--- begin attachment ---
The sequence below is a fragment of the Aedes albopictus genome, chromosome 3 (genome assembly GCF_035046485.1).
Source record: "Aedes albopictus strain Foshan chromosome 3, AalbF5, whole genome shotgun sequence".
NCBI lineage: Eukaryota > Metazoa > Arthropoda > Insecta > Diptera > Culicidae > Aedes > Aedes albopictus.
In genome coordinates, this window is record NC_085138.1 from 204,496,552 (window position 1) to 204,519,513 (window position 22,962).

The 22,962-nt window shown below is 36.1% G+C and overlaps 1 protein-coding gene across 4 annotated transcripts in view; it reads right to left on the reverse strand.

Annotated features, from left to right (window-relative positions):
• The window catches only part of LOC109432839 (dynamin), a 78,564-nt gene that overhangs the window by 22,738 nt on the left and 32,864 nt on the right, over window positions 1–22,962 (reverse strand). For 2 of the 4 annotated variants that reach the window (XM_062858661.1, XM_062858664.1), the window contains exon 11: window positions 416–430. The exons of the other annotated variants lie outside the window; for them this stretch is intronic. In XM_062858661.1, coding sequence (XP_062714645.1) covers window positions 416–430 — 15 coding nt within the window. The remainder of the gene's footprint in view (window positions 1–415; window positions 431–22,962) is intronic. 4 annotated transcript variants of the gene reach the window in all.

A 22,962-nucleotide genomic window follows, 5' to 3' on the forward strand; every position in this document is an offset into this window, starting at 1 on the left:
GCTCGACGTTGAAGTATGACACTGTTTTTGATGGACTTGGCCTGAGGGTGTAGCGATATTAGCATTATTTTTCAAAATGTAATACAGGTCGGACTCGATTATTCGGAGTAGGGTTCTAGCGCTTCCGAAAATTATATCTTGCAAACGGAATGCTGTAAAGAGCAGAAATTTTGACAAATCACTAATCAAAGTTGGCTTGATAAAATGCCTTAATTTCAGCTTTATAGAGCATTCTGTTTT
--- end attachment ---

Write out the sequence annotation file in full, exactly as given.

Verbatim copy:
The sequence below is a fragment of the Aedes albopictus genome, chromosome 3 (genome assembly GCF_035046485.1).
Source record: "Aedes albopictus strain Foshan chromosome 3, AalbF5, whole genome shotgun sequence".
NCBI lineage: Eukaryota > Metazoa > Arthropoda > Insecta > Diptera > Culicidae > Aedes > Aedes albopictus.
In genome coordinates, this window is record NC_085138.1 from 204,496,552 (window position 1) to 204,519,513 (window position 22,962).

The 22,962-nt window shown below is 36.1% G+C and overlaps 1 protein-coding gene across 4 annotated transcripts in view; it reads right to left on the reverse strand.

Annotated features, from left to right (window-relative positions):
• The window catches only part of LOC109432839 (dynamin), a 78,564-nt gene that overhangs the window by 22,738 nt on the left and 32,864 nt on the right, over window positions 1–22,962 (reverse strand). For 2 of the 4 annotated variants that reach the window (XM_062858661.1, XM_062858664.1), the window contains exon 11: window positions 416–430. The exons of the other annotated variants lie outside the window; for them this stretch is intronic. In XM_062858661.1, coding sequence (XP_062714645.1) covers window positions 416–430 — 15 coding nt within the window. The remainder of the gene's footprint in view (window positions 1–415; window positions 431–22,962) is intronic. 4 annotated transcript variants of the gene reach the window in all.

A 22,962-nucleotide genomic window follows, 5' to 3' on the forward strand; every position in this document is an offset into this window, starting at 1 on the left:
GCTCGACGTTGAAGTATGACACTGTTTTTGATGGACTTGGCCTGAGGGTGTAGCGATATTAGCATTATTTTTCAAAATGTAATACAGGTCGGACTCGATTATTCGGAGTAGGGTTCTAGCGCTTCCGAAAATTATATCTTGCAAACGGAATGCTGTAAAGAGCAGAAATTTTGACAAATCACTAATCAAAGTTGGCTTGATAAAATGCCTTAATTTCAGCTTTATAGAGCATTCTGTTTT